DESPITE manufacturing's prolonged decline, the sector is still important to the Singapore economy, said a senior government official, even as the Ministry of Trade and Industry (MTI) released data showing that manufacturing contracted more than expected in the fourth quarter.
The 6.7 per cent year-on-year contraction is sharper than the 6 per cent official estimate that MTI had given in January based on October and November data. This follows a 6 per cent year-on-year decline in Q3.
Weakness in production in the transport engineering and electronics clusters were again the reason behind the contraction.
For the full year, the manufacturing sector contracted by 5.2 per cent, a reversal from 2.7 per cent growth in 2014. All clusters except chemicals had declined in their output.
The outlook for the sector remains weak this year, MTI said on Wednesday.
Ow Foong Pheng, MTI permanent secretary, said: "Even though global growth is expected to improve, the continued slowdown in China, the services-driven nature of growth in the US as well as trends of in-sourcing in China and the US, may mean that external demand for our exporters may not see a significant boost this year."
Lower oil prices will also continue to roil the marine & offshore engineering sector, whose production suffered the most within Singapore's manufacturing sector last year, falling 18.4 per cent.
Prospects for new rig orders are weaker, while risks of further deferments and cancellations of existing orders have risen, Mrs Ow noted.
The ministry flagged possible spillover effects of lower oil prices on the precision engineering cluster, parts of which support the oil and gas industry.
Asked how big the impact might be, Mrs Ow said that the sector was quite diverse and supported many others. Firms that are supporting the oil & gas and the poorly-performing electronics industries are expected to be affected, but those that support medtech will do well, she added.
It is not all doom and gloom, however. Pharmaceutical companies, the demand for whose products comes largely from Europe, are among the bright spots, according to Mrs Ow.
The manufacturing sector remains important to Singapore as it diversifies the economy and provides good jobs for Singaporeans, she said. According to a new study by MTI, the sector employed about 510,000 workers as at December last year, and the nominal median income of its full-time workers rose by 5.4 per cent over the year to S$4,437.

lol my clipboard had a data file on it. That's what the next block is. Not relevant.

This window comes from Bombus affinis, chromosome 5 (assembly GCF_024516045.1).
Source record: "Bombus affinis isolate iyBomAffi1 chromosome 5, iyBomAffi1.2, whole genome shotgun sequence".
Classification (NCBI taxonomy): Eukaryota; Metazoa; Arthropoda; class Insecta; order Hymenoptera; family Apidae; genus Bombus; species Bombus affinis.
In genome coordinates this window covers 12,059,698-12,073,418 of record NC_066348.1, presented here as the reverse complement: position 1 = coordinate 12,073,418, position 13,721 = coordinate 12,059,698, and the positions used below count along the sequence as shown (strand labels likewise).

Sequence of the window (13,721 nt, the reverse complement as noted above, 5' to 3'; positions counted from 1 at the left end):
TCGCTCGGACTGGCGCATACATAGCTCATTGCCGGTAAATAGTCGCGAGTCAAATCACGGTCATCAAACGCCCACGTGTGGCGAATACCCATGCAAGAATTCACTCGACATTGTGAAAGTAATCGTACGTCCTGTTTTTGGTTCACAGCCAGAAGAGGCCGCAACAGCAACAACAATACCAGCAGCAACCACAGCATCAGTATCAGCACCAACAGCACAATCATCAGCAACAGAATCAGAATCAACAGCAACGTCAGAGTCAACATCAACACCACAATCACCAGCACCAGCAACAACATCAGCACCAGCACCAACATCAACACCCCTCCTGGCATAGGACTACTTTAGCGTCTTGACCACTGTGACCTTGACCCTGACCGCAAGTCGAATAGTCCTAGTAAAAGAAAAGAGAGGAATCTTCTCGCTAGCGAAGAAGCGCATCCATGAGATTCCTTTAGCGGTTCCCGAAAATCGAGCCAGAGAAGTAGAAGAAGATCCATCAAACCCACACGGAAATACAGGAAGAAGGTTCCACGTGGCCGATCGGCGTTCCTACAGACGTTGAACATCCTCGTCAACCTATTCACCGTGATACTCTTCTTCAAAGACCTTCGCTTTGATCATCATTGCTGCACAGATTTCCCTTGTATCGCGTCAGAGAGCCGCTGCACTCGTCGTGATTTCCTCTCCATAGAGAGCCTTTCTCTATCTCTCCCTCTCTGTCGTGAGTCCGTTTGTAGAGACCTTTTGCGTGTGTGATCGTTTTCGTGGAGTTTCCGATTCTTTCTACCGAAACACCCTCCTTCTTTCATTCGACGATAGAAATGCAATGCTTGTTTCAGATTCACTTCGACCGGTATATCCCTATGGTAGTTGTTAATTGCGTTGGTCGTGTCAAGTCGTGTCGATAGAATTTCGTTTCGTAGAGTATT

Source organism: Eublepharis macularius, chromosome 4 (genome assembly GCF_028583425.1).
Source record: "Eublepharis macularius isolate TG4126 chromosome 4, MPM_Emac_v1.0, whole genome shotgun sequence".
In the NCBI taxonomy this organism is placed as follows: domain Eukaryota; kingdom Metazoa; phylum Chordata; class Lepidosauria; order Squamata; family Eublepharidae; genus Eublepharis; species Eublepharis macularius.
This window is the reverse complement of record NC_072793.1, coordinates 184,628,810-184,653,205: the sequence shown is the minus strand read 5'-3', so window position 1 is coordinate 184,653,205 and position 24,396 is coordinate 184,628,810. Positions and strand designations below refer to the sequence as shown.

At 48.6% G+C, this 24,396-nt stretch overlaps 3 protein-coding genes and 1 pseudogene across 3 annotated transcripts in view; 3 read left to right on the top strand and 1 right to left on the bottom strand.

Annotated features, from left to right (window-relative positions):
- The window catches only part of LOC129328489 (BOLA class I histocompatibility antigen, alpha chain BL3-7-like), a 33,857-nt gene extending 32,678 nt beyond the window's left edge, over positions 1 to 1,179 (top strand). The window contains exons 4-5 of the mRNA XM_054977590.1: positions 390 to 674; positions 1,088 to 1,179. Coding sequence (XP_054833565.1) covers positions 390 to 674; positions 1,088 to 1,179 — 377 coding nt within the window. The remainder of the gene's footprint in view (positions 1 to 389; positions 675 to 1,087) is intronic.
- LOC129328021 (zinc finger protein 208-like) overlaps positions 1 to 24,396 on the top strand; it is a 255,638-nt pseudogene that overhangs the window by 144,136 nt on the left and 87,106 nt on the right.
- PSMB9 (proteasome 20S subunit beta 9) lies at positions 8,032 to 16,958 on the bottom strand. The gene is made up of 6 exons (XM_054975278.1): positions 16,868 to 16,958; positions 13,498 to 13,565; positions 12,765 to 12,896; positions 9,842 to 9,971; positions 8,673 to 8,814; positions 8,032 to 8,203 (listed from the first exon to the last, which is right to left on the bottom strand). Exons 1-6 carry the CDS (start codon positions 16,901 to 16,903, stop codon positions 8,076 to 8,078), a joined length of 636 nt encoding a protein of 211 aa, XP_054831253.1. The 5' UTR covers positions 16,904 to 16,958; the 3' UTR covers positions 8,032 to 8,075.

The sector also has potential to grow. Foreign asset investment - many of which are manufacturing-related - rose to S$8.3 billion last year from S$6.8 billion in 2014 despite poor economic conditions, Mrs Ow pointed out.
"Essentially, as a sector, it is an important cluster that we will continue to grow and strengthen over time," she said. "And we think we have good fundamentals and a competitive advantage in this."
The manufacturing sector's share of GDP has grown to 19.8 per cent last year from 18.5 per cent in 2013.
It has outpaced others in its productivity growth, said Thien Kwee Eng, assistant managing director of the Economic Development Board (EDB). Real value-added per worker in manufacturing grew by 5.9 per cent from 2009 to last year, compared with the 2.2 per cent for the overall economy.
Said Ms Thien: "Given the focus on productivity, manufacturing will continue to have a big role to play to contribute on that in the national agenda."
Manufacturing also generates greater spillover effects on the rest of the economy compared to services.
According to the MTI study, an increase of S$1 million in final demand for manufacturing generates S$81,000 of non-manufacturing value-add and 0.65 non-manufacturing job. An equivalent increase for services will generate, in comparison, S$22,000 of non-services value-add and 0.27 non-services job.
The study further added that the strong manufacturing base in Singapore has led to the rise of high-value manufacturing-related services, both at the pre-production stage such as research and development as well as post-production activities such as logistics, marketing, maintenance and servicing.
Some firms even conduct such services, say product design, in Singapore and then carry out the manufacturing overseas, said MTI. These companies, called factory-less goods producing firms, are more commonly seen in the biomedical and electronics clusters in the manufacturing sector, and in the wholesale trade and business services industries in the services sector.
The government is also working to strengthen Singapore's capabilities in areas such as industrial data analytics and robotics, having set aside S$500 million for a five-year "Future of Manufacturing" plan by EDB in the 2013 Budget.
Said Mrs Ow: "We're making significant moves to make sure that we are relevant to the future."
This article was first published on Feb 25, 2016.
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